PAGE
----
When Mckinsie and I first had to move from Lakewood to Chagrin Falls when I was appointed to this job it was really expensive. We needed a moving truck, McKinsie needed to take time off her hourly paid work to help with the moving and we needed to secure funds for a security deposit and first month down all at once. Without going into details to make this a "poor me" story we completely drained all of our accounts and maxed out one of my credit cards just to move - once. Further, we also had to leave behind our friend circle and our network for work and commerce. We found ourselves poor and lonely. Three months later we both discovered that to live in Chagrin Falls requires like 600000000 million dollars a month so we had to move out to Streetsboro which meant another moving truck, another security deposit, another first months rent, and another maxed-out credit card. Those credit cards haunted us until I was able to go full time and finally a year into a debatably liveable salary I am finally able to start paying those off. But let's consider that I am extremely privileged in the context of the world. I hold a master's degree, something that less than 1% of the world has the ability to do that and I work in a job that is extremely stable with healthy benefits to go with it and I am barely breathing from my debts. How different might this story be for someone who doesn't have the stable job that I do? How different would it be for someone who is forced to move every 3 months because the seas levels continue to rise and they can only afford to move to the next poorest place on the radar and are never able to secure a friend circle or network for business to escape their poverty? That's the unfortunate truth for over 100 million people who are projected to be displaced by 2030. The preacher in you likely doesn't care about climate change, but the pastor's heart in you breaks for the vulnerable I suspect.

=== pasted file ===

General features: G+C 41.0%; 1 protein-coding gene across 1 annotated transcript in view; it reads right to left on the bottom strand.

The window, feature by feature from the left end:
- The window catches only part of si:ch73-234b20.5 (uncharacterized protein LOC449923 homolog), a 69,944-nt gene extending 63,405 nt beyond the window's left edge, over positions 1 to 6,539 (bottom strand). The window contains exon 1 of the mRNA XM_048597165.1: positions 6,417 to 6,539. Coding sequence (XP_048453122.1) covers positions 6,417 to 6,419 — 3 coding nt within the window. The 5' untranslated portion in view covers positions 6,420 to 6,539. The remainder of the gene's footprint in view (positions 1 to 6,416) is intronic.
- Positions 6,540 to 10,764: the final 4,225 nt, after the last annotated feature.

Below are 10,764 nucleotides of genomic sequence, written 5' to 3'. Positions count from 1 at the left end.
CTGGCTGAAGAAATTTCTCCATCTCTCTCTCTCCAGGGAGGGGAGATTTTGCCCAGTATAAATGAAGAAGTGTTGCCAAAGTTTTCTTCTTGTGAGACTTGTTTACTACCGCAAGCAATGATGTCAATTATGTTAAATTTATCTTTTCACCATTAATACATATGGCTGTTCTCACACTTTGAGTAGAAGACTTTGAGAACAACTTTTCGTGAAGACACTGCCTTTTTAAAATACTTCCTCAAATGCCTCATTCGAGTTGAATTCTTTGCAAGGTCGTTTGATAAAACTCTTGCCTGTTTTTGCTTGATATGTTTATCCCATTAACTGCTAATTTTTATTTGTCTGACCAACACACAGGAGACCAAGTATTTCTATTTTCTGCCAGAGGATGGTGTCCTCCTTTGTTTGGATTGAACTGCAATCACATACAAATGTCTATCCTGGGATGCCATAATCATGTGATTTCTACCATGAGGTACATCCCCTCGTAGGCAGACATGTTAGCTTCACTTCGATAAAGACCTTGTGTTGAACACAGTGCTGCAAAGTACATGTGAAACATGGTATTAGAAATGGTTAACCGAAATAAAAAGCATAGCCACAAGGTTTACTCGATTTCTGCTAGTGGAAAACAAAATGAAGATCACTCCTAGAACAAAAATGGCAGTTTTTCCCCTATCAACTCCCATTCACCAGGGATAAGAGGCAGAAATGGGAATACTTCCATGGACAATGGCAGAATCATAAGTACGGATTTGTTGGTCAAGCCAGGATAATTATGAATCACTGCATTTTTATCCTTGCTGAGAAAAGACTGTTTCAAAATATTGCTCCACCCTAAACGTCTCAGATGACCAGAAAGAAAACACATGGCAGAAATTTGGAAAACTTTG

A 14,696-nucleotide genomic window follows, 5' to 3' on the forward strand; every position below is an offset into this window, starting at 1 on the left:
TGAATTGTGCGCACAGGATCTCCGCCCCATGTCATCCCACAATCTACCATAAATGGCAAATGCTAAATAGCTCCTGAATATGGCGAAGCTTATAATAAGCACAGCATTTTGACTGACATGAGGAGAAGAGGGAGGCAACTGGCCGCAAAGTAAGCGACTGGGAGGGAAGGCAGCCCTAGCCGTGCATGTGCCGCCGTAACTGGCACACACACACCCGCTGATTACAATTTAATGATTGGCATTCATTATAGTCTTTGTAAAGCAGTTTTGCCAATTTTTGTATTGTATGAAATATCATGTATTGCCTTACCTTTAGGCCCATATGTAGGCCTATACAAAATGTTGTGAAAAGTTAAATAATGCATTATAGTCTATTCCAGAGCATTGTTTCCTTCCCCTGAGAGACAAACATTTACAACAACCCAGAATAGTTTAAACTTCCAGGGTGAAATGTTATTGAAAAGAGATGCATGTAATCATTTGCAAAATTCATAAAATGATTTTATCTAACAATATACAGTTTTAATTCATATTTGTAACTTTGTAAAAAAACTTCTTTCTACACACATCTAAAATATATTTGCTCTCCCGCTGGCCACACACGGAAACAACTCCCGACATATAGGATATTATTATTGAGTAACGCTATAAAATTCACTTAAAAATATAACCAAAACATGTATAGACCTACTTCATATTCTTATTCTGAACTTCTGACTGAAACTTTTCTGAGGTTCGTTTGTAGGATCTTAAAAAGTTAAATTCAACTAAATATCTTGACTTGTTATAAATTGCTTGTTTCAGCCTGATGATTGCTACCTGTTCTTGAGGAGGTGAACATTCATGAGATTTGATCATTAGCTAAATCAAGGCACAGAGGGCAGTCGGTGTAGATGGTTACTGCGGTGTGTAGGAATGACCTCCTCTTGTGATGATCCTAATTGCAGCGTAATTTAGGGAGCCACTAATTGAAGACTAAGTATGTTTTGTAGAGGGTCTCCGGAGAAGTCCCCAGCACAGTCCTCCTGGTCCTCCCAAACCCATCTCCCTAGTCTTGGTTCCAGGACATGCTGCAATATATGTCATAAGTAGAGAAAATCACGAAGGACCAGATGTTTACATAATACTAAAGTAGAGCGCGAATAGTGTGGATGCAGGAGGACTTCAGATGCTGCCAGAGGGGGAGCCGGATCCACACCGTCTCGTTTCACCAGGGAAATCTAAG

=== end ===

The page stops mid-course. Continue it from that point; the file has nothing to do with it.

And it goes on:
So to conclude and come back to the original topic, I don't know what the answer is for this next stimulus package or for what we should do with schools this fall, but I say let's meet in the middle and at least do all we can to make life a little easier for the poorest and most vulnerable among us. To accomplish this I hope you will join me and the outreach team in our current push for Help Me Learn, a Geauga County Job and Family Services project collecting school supplies for Chagrin Falls Park community students. The donated supplies will be one less economic burden on families that are already on a tight budget. The list of needed supplies can be found in the picture below this text and can be dropped off either inside the church or in the two bins located off South Franklin or in our courtyard for safe social distancing.
Thanks for considering my ramblings this week. Let's do our work to care for Christ's creation, flora, fauna, and humankind alike.
Chagrin Falls UMC Associate Pastor of Discipleship